Carrie Bradshaw isn’t the only person who loves the smell of books. I too love the way books smell, especially older books. I also love how the pages feel between my fingertips and look on my bookshelves. I remember on one of my flights last year, the gentleman sitting next to me asked, “You don’t prefer to read e-books?” I said, “No way.” I explained to him that practically every thing we do now is electronic, and sometimes my soul longs for the good ‘ole days of writing letters, playing board games, seeing people in person, and physically turning the pages of a book.
One of my favorite ways to spend my downtime is to bundle up with a cup of tea and my favorite pillow, and dive into whatever book I’m in the mood for. I turn off or mute all technology because I don’t want to be distracted from my imagination. Although I prefer fiction over non-fiction, I enjoy several genres within both categories: mystery, horror, drama, art, action and adventure, self-help, biographies, and anthologies. Whether I have learned a life lesson, become inspired or motivated, cried, laughed, felt anger or joy, or simply thought it was brilliant literature, I want to share the books that have had a positive effect on my life. Here are the first three below:
1. The Alchemist by Paulo Coelho
A friend of mine called and said she bought a book that she wanted me to read with her. Of course when she said it was The Alchemist, my wanderer-spirit smiled as I told her I already owned a copy. The Alchemist is a clear and compelling metaphor of life, and I was more than happy to revisit the book. Although considered elementary, the fables are reminders to always follow your heart, take chances, strive to become your greatest self, and live greatly.
The Alchemist is about an Andalusian shepherd boy named Santiago who travels from his homeland in Spain to the Egyptian desert in search of a treasure buried in the Pyramids. Along the way he meets a Gypsy woman, a man who calls himself King, and an alchemist, all of whom point Santiago in the direction of his quest. No one knows what the treasure is, or if Santiago will be able to surmount the obstacles along the way. But what starts out as a journey to find worldly goods turns into a discovery of the treasure found within. Lush, evocative, and deeply humane, the story of Santiago is an eternal testament to the transforming power of our dreams and the importance of listening to our hearts.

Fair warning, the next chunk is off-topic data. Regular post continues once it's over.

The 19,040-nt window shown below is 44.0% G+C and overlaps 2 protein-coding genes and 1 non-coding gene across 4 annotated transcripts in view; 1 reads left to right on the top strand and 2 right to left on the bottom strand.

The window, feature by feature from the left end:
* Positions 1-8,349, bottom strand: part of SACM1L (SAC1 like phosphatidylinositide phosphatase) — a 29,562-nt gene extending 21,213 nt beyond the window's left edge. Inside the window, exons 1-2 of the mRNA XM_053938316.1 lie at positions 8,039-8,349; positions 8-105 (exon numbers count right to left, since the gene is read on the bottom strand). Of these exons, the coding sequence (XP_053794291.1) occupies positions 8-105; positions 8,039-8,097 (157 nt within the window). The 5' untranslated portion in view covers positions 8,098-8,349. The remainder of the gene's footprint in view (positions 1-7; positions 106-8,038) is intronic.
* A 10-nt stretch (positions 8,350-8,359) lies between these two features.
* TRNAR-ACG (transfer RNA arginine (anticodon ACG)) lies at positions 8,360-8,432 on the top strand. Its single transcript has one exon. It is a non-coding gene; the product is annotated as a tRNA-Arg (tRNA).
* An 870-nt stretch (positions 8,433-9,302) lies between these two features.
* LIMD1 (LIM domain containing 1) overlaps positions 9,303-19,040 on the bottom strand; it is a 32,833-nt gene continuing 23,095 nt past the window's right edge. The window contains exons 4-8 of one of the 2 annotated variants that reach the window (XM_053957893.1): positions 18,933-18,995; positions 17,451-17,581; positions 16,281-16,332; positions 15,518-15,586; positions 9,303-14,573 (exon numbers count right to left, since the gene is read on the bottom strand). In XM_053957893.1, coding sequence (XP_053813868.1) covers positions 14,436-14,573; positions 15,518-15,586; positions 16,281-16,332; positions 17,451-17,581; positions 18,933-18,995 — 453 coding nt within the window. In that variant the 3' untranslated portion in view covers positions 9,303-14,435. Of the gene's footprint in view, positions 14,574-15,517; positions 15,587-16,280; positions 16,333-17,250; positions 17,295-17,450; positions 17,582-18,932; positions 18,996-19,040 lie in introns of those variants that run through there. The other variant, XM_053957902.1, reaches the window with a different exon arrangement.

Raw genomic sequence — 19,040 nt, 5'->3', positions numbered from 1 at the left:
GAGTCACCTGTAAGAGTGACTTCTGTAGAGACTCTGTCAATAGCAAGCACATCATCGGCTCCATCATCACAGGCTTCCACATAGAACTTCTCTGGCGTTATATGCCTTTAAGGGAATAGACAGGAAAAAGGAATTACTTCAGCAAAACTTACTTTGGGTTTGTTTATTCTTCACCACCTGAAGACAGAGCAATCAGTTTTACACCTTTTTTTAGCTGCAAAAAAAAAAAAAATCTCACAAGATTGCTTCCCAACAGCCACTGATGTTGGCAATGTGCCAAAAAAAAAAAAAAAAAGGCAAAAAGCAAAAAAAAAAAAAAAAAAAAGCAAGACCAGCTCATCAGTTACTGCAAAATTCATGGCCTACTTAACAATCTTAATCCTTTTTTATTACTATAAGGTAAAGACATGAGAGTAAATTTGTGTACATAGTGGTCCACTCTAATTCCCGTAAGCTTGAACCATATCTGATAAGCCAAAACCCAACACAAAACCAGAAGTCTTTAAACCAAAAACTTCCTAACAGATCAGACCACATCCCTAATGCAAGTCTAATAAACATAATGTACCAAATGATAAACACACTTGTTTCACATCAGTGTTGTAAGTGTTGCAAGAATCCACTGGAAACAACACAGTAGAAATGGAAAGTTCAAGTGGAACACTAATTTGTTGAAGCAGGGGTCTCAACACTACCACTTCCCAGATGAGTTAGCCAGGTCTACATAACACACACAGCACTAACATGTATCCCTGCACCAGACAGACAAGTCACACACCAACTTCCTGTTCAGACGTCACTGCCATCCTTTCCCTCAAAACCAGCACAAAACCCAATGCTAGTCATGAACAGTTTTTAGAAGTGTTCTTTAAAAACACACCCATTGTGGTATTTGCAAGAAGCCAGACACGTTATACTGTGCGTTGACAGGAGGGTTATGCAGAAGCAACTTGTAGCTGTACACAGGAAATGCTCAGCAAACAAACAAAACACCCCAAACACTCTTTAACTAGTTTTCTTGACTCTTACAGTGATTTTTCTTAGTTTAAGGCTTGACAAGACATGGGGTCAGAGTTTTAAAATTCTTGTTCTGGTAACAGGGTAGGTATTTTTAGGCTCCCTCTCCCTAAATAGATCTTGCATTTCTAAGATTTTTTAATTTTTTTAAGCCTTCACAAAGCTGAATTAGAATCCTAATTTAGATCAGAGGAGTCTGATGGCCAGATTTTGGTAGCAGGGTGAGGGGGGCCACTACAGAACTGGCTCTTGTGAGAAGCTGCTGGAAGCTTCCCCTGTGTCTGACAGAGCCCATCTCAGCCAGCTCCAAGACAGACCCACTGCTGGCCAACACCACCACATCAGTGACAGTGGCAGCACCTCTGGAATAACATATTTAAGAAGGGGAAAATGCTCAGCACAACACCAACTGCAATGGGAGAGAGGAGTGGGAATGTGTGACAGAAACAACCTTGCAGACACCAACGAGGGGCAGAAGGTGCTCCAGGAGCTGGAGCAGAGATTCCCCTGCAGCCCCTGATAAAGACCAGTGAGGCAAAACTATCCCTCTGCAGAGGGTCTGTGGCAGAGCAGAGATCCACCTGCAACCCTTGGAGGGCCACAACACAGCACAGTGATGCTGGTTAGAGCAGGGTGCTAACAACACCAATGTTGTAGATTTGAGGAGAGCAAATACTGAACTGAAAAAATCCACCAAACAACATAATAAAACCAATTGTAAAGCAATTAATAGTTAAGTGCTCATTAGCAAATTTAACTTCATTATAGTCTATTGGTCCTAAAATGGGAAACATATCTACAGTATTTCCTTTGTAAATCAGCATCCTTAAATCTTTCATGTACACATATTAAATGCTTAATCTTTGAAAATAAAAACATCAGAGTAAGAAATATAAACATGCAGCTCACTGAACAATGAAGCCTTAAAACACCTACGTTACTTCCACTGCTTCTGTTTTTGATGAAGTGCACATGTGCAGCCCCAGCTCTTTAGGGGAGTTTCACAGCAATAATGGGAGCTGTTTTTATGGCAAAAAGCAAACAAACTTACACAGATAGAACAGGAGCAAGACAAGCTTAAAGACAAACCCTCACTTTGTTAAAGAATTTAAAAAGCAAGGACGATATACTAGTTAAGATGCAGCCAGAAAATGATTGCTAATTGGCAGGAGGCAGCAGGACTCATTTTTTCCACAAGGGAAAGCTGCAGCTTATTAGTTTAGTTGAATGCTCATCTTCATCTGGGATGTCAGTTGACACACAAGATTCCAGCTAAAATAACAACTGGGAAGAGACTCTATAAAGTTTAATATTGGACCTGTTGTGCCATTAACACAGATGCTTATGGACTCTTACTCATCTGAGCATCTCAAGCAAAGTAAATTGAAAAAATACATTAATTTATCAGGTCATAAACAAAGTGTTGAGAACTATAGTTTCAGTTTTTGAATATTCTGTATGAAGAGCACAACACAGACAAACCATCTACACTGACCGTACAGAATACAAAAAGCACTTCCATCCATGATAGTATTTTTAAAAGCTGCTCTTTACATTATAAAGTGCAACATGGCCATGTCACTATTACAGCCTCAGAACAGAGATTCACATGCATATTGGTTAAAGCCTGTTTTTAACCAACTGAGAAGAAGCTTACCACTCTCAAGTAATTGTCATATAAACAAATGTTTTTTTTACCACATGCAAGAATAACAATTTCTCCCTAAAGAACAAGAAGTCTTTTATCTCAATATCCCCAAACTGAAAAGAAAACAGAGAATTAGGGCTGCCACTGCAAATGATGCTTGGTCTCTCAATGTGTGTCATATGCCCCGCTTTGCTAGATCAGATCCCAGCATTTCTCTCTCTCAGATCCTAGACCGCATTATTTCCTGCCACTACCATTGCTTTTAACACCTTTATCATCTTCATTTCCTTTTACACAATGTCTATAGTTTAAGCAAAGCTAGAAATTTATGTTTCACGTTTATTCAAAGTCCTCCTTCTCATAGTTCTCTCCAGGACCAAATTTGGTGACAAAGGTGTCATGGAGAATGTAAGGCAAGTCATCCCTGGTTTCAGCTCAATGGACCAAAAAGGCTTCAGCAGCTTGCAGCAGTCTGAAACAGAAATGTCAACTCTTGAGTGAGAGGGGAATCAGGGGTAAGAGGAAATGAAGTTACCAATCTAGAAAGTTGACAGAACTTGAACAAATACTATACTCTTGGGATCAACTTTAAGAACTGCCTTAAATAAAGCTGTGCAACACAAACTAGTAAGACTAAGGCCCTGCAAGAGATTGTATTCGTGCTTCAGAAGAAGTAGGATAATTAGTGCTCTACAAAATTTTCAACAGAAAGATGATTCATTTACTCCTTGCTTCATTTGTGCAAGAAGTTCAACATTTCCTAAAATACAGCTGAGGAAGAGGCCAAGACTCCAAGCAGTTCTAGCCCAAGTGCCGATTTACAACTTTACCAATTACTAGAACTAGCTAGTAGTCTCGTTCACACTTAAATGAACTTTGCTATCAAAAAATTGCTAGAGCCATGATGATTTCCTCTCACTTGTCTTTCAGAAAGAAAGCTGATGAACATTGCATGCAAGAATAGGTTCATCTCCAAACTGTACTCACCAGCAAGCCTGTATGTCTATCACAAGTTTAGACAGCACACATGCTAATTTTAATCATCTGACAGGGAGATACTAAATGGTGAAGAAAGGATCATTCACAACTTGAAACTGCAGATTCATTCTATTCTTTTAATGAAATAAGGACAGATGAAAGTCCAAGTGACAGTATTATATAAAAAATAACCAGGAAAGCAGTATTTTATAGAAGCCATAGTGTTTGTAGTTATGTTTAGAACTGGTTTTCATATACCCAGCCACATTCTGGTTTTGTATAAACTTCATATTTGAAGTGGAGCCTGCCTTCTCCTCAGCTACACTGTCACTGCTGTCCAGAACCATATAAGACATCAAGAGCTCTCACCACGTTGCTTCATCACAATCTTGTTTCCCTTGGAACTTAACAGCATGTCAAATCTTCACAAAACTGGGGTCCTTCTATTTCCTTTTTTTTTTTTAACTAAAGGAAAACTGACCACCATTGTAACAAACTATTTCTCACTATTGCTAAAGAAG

2. Invisible Man by Ralph Ellison
I learned about Invisible Man while working on the stage play The Ties that Bind during undergrad as a theater major at a HBCU. A line in the play referenced this masterpiece and I knew that it was imperative for me to read the novel. Invisible Man is about a Pan-African man whose color renders him invisible to Pan-Europeans in America. Ellison addresses many of the social, economical, and biological issues and differences facing melanin-dominated ethnicities, Natives, and particularly Africans in America during the early twentieth century (which amusingly still applies to today).
Ellison definitely contributed plenty of knowledge to my understanding of “white” supremacy, injustice, fascism, and how I am viewed as a hue-man. Other themes in the novel include “black” nationalism, identity, and racial policies. This novel heightened the wake-up call I had during my late teens and will last a lifetime.
3. Eat, Pray, Love by Elizabeth Gilbert
I simply enjoyed this book because I’m always in wanderlust. Traveling is my favorite sport, so when I read a brief summary about this memoir, I wanted to give it a try. Eat, Pray, Love is about Gilbert’s pursuit of the “American Dream” by way of finding herself and what made her life feel complete. She literally took a journey around the world, and in her travels, she discovers the art of eating good food in Italy, the power of prayer in India, and true love in Indonesia.
At times she can be a bit self-centered but I suppose you have to be when it comes to self-discovery. This read is for anyone who needs inspiration to change and take risks. It certainty helped propel me in a direction that I wasn’t sure I wanted to go, which was traveling for work on top of traveling for leisure. I’m glad that I took the risk because it added value to my life.
I know there are plenty of book-worms out there. Has anyone read these? What books have had a positive effect on your life?